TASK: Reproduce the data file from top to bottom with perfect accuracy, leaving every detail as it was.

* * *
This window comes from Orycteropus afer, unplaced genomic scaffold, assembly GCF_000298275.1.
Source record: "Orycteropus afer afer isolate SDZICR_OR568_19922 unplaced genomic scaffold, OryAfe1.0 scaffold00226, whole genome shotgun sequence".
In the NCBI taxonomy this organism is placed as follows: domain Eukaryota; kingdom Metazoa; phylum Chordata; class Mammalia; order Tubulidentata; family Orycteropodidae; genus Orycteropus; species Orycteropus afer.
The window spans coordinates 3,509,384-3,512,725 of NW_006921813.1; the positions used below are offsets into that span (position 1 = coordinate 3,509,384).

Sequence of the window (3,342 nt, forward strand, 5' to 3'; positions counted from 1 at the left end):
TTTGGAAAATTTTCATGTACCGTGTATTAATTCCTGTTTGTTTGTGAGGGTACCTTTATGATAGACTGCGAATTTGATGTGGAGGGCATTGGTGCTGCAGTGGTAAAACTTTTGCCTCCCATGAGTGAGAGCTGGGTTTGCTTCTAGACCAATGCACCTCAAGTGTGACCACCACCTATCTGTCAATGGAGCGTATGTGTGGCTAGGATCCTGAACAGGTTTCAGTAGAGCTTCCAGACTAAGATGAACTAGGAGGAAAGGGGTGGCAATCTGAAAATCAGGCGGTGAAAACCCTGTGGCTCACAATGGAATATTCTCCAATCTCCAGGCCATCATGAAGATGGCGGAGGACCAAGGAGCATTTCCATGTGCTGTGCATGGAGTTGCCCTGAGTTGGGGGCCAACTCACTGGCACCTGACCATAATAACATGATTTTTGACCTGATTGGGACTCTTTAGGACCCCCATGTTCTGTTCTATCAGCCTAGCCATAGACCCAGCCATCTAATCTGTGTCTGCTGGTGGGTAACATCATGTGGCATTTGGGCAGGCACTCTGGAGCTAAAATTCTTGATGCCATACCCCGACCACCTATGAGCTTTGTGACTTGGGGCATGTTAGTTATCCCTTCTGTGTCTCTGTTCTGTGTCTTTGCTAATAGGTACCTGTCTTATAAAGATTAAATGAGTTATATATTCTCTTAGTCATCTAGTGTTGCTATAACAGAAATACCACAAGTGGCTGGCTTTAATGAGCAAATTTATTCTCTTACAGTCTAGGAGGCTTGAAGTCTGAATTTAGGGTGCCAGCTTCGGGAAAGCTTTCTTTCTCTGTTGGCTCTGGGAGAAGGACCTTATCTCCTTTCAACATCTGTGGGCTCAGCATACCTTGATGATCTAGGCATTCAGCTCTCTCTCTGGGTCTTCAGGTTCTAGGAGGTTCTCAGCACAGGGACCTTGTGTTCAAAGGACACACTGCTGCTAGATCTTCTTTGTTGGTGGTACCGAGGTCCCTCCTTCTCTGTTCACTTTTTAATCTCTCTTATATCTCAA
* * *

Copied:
This window comes from Orycteropus afer, unplaced genomic scaffold, assembly GCF_000298275.1.
Source record: "Orycteropus afer afer isolate SDZICR_OR568_19922 unplaced genomic scaffold, OryAfe1.0 scaffold00226, whole genome shotgun sequence".
In the NCBI taxonomy this organism is placed as follows: domain Eukaryota; kingdom Metazoa; phylum Chordata; class Mammalia; order Tubulidentata; family Orycteropodidae; genus Orycteropus; species Orycteropus afer.
The window spans coordinates 3,509,384-3,512,725 of NW_006921813.1; the positions used below are offsets into that span (position 1 = coordinate 3,509,384).

Sequence of the window (3,342 nt, forward strand, 5' to 3'; positions counted from 1 at the left end):
TTTGGAAAATTTTCATGTACCGTGTATTAATTCCTGTTTGTTTGTGAGGGTACCTTTATGATAGACTGCGAATTTGATGTGGAGGGCATTGGTGCTGCAGTGGTAAAACTTTTGCCTCCCATGAGTGAGAGCTGGGTTTGCTTCTAGACCAATGCACCTCAAGTGTGACCACCACCTATCTGTCAATGGAGCGTATGTGTGGCTAGGATCCTGAACAGGTTTCAGTAGAGCTTCCAGACTAAGATGAACTAGGAGGAAAGGGGTGGCAATCTGAAAATCAGGCGGTGAAAACCCTGTGGCTCACAATGGAATATTCTCCAATCTCCAGGCCATCATGAAGATGGCGGAGGACCAAGGAGCATTTCCATGTGCTGTGCATGGAGTTGCCCTGAGTTGGGGGCCAACTCACTGGCACCTGACCATAATAACATGATTTTTGACCTGATTGGGACTCTTTAGGACCCCCATGTTCTGTTCTATCAGCCTAGCCATAGACCCAGCCATCTAATCTGTGTCTGCTGGTGGGTAACATCATGTGGCATTTGGGCAGGCACTCTGGAGCTAAAATTCTTGATGCCATACCCCGACCACCTATGAGCTTTGTGACTTGGGGCATGTTAGTTATCCCTTCTGTGTCTCTGTTCTGTGTCTTTGCTAATAGGTACCTGTCTTATAAAGATTAAATGAGTTATATATTCTCTTAGTCATCTAGTGTTGCTATAACAGAAATACCACAAGTGGCTGGCTTTAATGAGCAAATTTATTCTCTTACAGTCTAGGAGGCTTGAAGTCTGAATTTAGGGTGCCAGCTTCGGGAAAGCTTTCTTTCTCTGTTGGCTCTGGGAGAAGGACCTTATCTCCTTTCAACATCTGTGGGCTCAGCATACCTTGATGATCTAGGCATTCAGCTCTCTCTCTGGGTCTTCAGGTTCTAGGAGGTTCTCAGCACAGGGACCTTGTGTTCAAAGGACACACTGCTGCTAGATCTTCTTTGTTGGTGGTACCGAGGTCCCTCCTTCTCTGTTCACTTTTTAATCTCTCTTATATCTCAA